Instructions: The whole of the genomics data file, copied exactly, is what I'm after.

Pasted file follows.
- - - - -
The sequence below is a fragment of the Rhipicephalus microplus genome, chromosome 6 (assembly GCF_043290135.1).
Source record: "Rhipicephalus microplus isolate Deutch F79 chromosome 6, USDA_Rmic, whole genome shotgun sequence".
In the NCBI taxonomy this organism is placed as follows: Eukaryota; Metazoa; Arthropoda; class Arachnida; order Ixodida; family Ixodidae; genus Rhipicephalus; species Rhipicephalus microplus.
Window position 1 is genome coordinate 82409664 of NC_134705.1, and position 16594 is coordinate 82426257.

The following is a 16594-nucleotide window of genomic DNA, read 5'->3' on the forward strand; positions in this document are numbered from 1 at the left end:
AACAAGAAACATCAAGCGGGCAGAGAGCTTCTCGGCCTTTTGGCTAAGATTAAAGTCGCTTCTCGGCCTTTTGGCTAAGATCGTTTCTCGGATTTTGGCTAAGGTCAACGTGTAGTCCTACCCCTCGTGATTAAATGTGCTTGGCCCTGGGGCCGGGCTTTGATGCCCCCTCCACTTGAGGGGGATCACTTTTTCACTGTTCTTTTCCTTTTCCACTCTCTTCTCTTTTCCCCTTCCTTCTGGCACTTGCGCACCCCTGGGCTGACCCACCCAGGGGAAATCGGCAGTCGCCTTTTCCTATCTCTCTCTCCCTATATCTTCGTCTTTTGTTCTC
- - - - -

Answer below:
The sequence below is a fragment of the Rhipicephalus microplus genome, chromosome 6 (assembly GCF_043290135.1).
Source record: "Rhipicephalus microplus isolate Deutch F79 chromosome 6, USDA_Rmic, whole genome shotgun sequence".
In the NCBI taxonomy this organism is placed as follows: Eukaryota; Metazoa; Arthropoda; class Arachnida; order Ixodida; family Ixodidae; genus Rhipicephalus; species Rhipicephalus microplus.
Window position 1 is genome coordinate 82409664 of NC_134705.1, and position 16594 is coordinate 82426257.

The following is a 16594-nucleotide window of genomic DNA, read 5'->3' on the forward strand; positions in this document are numbered from 1 at the left end:
AACAAGAAACATCAAGCGGGCAGAGAGCTTCTCGGCCTTTTGGCTAAGATTAAAGTCGCTTCTCGGCCTTTTGGCTAAGATCGTTTCTCGGATTTTGGCTAAGGTCAACGTGTAGTCCTACCCCTCGTGATTAAATGTGCTTGGCCCTGGGGCCGGGCTTTGATGCCCCCTCCACTTGAGGGGGATCACTTTTTCACTGTTCTTTTCCTTTTCCACTCTCTTCTCTTTTCCCCTTCCTTCTGGCACTTGCGCACCCCTGGGCTGACCCACCCAGGGGAAATCGGCAGTCGCCTTTTCCTATCTCTCTCTCCCTATATCTTCGTCTTTTGTTCTC